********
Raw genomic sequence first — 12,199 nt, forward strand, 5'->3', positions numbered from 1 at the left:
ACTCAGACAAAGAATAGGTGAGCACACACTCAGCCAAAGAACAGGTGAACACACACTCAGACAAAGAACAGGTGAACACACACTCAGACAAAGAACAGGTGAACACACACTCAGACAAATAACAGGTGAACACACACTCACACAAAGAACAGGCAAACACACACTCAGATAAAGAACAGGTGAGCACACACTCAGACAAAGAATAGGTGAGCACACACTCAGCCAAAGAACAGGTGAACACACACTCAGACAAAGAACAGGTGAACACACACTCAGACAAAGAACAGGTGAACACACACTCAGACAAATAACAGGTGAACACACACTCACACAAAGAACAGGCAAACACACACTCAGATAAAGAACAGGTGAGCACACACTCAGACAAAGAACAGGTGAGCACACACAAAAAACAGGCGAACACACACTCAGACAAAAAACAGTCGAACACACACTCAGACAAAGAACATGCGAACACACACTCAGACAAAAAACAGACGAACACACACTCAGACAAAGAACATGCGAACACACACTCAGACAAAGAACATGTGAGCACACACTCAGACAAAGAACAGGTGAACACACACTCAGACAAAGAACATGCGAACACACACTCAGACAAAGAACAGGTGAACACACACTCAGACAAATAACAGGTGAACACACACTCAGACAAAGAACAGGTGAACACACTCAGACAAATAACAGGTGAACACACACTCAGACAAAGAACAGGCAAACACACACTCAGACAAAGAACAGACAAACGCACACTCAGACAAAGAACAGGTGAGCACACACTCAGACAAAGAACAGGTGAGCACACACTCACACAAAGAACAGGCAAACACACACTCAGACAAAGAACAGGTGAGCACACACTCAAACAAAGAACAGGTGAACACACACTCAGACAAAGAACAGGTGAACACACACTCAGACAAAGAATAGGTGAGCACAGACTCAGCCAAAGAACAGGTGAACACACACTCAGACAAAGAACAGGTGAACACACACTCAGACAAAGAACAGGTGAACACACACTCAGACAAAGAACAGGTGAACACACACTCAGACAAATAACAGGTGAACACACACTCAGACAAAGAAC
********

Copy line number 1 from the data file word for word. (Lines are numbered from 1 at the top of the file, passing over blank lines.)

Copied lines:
Raw genomic sequence first — 12,199 nt, forward strand, 5'->3', positions numbered from 1 at the left: